We all know that serial killers can stop. Can just walk away. But violent paraphiliacs cannot. Jack could not have been a paraphiliac, therefore he could not have been a picquerist. Doesn't mean something wasn't desperately off about him, but apparently his sex life was not making him kill.

John G 04-13-2015 04:15 AM

Hello Eratta,

I would agree that JtR wasn't a sadist- espeically if your definition of sadism is an interest in pain, rather than, say, domination- but I don't believe that any definition of picquerism necessarily implies any such thing. Thus, Dr Anil Aggrawani, in his book Necrophilia: Forensic and Medico-legal Aspects, 2011, gives us this definition of lust murders:

"Lust murders are homicides in which the offender stabs, cuts, pierces, or mutilates the sexual regions or organs of the victim's body. The sexual mutilation of the victim may include evisceration, picquerism...it also includes activities such as posing and propping of the body, the insertion of objects into the body cavities..."

Now this definition clearly corresponds to Keppel's. Moreover, Dr Aggrawani has specifically defined picquerism as: "sexual gratification through penetration of another person, most commonly by stabbing or cutting the body with sharp objects": see Aggrawani, 2009. It is submitted that this definition is also consistent with Keppel.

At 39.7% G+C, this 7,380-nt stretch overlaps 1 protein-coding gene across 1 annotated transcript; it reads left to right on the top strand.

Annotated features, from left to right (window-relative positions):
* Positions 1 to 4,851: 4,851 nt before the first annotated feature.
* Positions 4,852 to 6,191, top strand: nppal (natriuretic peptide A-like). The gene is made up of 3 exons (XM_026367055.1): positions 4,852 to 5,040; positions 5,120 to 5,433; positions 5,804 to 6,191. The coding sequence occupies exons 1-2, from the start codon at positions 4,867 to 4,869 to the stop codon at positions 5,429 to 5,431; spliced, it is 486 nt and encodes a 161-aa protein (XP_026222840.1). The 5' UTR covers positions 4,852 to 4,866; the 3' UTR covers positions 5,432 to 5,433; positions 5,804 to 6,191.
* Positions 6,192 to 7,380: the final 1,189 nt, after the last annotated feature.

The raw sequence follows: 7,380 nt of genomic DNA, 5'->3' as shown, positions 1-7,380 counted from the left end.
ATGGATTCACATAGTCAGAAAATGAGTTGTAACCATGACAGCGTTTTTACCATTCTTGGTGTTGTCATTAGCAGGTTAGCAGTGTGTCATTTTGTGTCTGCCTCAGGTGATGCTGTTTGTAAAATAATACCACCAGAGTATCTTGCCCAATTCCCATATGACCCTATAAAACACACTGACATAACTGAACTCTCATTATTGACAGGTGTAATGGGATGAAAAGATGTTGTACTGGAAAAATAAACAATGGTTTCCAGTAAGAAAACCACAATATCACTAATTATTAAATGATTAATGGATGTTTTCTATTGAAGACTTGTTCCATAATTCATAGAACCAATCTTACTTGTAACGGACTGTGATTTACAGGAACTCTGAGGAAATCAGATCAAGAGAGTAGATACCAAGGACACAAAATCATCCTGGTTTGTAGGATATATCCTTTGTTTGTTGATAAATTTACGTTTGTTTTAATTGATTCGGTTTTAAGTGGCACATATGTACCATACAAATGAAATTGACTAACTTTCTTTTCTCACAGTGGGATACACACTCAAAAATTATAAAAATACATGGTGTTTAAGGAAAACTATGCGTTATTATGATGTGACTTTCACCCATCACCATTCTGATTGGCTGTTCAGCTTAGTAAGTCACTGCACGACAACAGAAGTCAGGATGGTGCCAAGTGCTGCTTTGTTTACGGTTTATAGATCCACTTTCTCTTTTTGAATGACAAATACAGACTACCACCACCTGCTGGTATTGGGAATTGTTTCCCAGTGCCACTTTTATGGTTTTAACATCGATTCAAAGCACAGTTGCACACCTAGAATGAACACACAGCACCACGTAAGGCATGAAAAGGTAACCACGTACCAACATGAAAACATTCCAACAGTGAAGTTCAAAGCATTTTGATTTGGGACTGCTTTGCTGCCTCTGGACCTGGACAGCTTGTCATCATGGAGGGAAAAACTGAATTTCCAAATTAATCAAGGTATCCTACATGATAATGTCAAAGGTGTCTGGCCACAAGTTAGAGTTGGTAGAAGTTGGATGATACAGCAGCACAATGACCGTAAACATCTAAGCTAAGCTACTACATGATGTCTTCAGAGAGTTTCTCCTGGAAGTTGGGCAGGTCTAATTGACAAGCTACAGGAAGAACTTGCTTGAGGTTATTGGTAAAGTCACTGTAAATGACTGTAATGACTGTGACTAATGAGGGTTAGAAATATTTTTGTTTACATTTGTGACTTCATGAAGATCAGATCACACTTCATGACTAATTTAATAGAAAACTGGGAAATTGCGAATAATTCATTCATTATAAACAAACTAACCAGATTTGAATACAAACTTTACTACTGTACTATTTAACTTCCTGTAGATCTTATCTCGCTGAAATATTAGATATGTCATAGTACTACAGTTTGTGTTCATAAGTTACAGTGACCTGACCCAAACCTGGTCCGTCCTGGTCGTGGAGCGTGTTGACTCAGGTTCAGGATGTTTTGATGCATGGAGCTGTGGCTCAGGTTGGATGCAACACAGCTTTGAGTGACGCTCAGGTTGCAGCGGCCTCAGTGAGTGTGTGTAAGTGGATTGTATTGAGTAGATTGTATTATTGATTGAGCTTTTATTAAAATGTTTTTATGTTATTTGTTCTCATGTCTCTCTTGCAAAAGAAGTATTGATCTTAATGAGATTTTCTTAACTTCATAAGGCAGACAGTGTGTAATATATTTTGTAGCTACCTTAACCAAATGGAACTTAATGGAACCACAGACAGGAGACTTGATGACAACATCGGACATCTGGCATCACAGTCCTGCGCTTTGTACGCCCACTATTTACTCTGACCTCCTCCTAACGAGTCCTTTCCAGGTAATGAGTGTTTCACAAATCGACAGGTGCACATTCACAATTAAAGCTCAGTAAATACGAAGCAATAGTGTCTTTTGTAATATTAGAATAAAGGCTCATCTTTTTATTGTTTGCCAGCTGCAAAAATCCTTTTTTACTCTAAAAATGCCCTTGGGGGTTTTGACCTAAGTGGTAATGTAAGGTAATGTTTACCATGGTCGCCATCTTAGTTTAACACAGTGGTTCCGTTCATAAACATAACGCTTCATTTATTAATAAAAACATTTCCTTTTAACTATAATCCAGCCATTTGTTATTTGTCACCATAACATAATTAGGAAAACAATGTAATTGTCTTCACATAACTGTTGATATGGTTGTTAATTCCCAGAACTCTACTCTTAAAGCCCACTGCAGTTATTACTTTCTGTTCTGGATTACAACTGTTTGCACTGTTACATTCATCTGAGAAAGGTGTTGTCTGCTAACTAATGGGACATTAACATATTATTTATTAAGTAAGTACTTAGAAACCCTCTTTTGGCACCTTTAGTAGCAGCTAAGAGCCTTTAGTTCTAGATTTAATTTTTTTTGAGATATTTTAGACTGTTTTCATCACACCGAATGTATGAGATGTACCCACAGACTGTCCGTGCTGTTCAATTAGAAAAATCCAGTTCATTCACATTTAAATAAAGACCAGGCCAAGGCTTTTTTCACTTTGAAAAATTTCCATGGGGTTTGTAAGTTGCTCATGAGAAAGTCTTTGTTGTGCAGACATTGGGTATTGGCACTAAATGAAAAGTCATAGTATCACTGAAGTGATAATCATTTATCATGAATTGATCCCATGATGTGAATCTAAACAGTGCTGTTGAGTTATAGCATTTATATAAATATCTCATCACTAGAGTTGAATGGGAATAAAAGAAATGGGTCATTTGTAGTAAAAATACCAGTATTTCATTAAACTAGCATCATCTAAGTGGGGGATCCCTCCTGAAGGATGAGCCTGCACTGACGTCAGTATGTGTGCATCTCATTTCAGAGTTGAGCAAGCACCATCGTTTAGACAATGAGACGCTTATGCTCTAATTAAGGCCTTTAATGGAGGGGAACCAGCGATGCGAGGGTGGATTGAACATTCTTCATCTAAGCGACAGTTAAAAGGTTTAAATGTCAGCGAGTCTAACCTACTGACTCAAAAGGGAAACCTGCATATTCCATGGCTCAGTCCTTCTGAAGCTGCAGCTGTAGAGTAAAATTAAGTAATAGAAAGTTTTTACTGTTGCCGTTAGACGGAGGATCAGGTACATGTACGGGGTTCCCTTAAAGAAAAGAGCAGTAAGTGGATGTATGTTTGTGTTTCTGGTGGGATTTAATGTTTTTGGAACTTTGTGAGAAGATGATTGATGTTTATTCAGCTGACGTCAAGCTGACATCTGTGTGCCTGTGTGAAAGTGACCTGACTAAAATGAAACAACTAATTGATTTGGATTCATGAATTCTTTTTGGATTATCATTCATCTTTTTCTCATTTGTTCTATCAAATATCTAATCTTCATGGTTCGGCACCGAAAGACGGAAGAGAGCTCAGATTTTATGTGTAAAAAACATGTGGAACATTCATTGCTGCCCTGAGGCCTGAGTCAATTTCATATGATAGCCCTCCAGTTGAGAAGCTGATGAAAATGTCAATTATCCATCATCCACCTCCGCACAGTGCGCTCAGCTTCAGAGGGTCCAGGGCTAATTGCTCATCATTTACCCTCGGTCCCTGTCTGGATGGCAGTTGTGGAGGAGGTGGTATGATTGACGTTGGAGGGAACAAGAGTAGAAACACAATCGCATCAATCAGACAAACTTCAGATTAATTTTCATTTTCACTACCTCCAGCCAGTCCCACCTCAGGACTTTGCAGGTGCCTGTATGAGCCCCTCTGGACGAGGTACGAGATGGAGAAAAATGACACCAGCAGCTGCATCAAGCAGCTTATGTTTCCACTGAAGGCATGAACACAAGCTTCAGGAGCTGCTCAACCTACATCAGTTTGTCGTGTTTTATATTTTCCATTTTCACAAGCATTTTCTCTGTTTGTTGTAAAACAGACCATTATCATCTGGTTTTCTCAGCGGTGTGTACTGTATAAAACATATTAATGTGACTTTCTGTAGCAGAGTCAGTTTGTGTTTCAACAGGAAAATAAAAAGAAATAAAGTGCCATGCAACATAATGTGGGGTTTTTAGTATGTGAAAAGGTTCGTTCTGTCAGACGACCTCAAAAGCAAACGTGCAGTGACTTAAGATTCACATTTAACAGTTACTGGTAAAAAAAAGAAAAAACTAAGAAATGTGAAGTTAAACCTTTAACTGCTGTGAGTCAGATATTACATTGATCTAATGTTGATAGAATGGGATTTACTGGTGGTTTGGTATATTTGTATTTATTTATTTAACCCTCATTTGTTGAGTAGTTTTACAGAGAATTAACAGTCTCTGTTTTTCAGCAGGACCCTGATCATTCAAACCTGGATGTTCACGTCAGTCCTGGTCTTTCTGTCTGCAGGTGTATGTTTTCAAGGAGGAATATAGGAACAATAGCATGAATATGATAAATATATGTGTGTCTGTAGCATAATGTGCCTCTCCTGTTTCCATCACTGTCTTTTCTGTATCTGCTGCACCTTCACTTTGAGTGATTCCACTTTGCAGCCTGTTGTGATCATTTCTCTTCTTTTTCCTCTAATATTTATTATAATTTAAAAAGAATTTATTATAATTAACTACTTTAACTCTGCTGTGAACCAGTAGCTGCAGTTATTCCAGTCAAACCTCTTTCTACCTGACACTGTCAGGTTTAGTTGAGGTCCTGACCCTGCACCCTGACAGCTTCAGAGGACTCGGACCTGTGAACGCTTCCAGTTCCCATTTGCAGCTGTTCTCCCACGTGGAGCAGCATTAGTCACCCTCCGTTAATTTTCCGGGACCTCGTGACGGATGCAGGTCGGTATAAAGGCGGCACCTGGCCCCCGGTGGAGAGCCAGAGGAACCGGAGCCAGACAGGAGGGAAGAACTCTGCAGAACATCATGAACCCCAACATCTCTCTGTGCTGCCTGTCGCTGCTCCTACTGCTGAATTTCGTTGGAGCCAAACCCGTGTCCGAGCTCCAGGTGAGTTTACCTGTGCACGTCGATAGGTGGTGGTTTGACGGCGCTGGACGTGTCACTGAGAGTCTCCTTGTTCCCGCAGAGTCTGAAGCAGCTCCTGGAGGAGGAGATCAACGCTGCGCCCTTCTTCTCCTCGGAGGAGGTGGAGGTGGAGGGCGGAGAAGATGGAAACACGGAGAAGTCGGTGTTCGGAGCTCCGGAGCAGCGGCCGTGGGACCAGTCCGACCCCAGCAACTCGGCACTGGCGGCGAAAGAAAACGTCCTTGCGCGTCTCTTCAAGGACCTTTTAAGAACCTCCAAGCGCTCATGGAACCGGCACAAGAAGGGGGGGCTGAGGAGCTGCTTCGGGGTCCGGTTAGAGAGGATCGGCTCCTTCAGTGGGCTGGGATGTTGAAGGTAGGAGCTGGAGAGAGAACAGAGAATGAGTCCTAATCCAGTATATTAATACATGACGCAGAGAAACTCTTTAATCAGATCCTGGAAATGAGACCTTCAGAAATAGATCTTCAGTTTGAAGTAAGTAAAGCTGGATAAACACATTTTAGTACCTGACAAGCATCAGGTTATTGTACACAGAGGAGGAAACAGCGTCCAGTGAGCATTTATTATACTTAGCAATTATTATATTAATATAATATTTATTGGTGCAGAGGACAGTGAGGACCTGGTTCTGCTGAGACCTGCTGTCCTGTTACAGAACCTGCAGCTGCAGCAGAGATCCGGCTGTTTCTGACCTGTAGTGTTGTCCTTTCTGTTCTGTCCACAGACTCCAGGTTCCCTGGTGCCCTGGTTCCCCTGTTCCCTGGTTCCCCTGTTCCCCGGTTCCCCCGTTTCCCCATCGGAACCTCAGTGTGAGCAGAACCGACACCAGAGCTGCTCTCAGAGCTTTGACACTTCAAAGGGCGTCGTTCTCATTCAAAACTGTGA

However, it must be conceded that "picquerism is currently an ill-defined concept. The DSM, for example, doesn't codify the "condition" but lists it under "paraphilia NOS (Not Otherwise Specified), whereas the ICD doesn't recognize the condition at all.

Unfortunately, as Batman has pointed out, psychology is not a "hard" science. There is no bio-medical proof for the existence of the vast majority of psychological conditions, which is why labelling theory is such an attractive proposition for many, including myself.

Even schizophrenia is an ill-defined condition, and the DSM V has now removed all sub-categories for schizophrenia because of "their limited diagnostic stability, low reliability and poor validity". In fact, I prefer the social defeat hypothesis myself.

As for the clinical concept of paraphilia, perhaps that also needs to be thrown into the nearest waste paper basket: see Ogas, 2012: https://www.psychologytoday.com/blog...s-do-not-exist

John G 04-13-2015 04:50 AM

Edit
 
I seem to have made a spelling error in my last post, which should, of course, be addressed "Hello Errata". Apologies for the mistake, spelling was never really a strong point of mine!